0:00 – Introduction.
    1:01 – Review: Goals of Treatment (Will Patient Benefit from Rx?).
    2:42 – ECG Distinction between PACs/PJCs from PVCs.
    3:56 – REPETITIVE PVCs (couplets; nonsustained vs sustained VT).
    5:22 – Assessing a Regular WCT (Wide-Complex Tachycardia)
    6:57 – Treatment of Sustained VT (Clinical scenario? Stable?).
    8:25 – A Young Adult with Sustained VT (Adenosine responsive?).
    10:13 – BRADYCARDIA (Is Sinus Bradycardia Normal? – It depends).
    13:00 – Once You Have Ruled Out Medications
    13:42 – How to Make a Diagnosis of SSS (Sick Sinus Syndrome).
    15:07 – What is the Indication for Pacing? (Symptomatic Brady).
    15:58 – How to Assess Sinus Pauses (How long is of concern?).
    17:00 – End of Part 2.
    ECG Blog #100 (Video-6) - Arrhythmia Mgmt (Part 3 )
      TIMED CONTENTS (Click on Links to Fast Forward! ):
      0:00 – Introduction.
      1:06 – SVT Rhythms (Definition of “SVT”; What is “narrow” ? ).
      1:59 – Exceptions (SVT despite a wide QRS).
      2:41 – Despite a Narrow QRS in V1 – Not SVT! (Use 12 leads!).
      3:26 – Our Agenda for this Part 3.
      3:49 – Next Case: A Regular SVT (How to Use Ps,Qs,3Rs).
      5:08 – Rate Estimation (Rule of 300).
      5:56 – LIST: Regular SVT without Sinus Paves (3 Causes!).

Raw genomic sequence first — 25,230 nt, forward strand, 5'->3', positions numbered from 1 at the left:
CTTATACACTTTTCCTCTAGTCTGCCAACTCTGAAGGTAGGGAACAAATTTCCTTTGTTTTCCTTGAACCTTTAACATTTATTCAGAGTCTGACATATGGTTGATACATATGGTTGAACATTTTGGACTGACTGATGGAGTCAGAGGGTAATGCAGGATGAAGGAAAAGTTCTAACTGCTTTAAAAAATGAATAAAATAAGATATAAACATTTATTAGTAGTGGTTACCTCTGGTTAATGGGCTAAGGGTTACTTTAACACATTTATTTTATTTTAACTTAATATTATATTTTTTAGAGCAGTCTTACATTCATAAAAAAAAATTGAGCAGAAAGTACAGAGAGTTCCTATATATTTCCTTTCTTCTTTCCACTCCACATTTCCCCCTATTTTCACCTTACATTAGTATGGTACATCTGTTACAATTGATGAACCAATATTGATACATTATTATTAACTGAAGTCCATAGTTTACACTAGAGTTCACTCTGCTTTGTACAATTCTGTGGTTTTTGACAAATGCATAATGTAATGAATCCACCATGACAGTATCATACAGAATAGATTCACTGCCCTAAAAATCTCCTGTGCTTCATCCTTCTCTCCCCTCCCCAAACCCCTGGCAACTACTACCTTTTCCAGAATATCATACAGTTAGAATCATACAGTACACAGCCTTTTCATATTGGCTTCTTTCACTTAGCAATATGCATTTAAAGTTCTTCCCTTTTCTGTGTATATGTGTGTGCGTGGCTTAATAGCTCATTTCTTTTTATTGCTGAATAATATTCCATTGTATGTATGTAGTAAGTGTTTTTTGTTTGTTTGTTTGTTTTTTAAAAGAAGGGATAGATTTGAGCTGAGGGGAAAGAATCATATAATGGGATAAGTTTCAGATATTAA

7:38 – Next Case: Regular SVT at 180/Minute (Ps,Qs,3Rs).
      8.37 – Fast Rate Estimation (Every-other-Beat Method).
      9:40 – PSVT (Illustration of AV Nodal “Reentry”; Implications).
      10:50 – Effect of Vagal Manuevers on PSVT.
      11:20 – How to Treat PSVT? (AVNRT vs AVRT; Initial Rx).
      14:12 – Next Case: Atrial Flutter (How to assess this SVT).
      15:18 – Effect of Vagal Maneuver on Atrial Flutter
      15:39 – Using Calipers to Recognize Flutter (sawtooth).
      16:10 – Atypical AFlutter (Distinction from Atrial Tachycardia).
      16:36 – Mgmt of AFlutter (Differences in Rx vs AFib).
      18:10 – Next Case: Irregular but Not AFib (Recognizing MAT ).
      20:03 – ATRIAL FIBRILLATION: What if AFib is Slow?
      21:28 – AFib with a Rapid Response: Initial Evaluation.
      23:12 – CAUSES of AFib (Which are most common?).
      24:33 – “Lone” AFib (How to Define; A Lower Risk Group?).
      25:09 – Recommended WORK-UP of New AFib (When Echo?).
      27:01 – AFIB: Slowing the Ventricular Response (Which Meds?).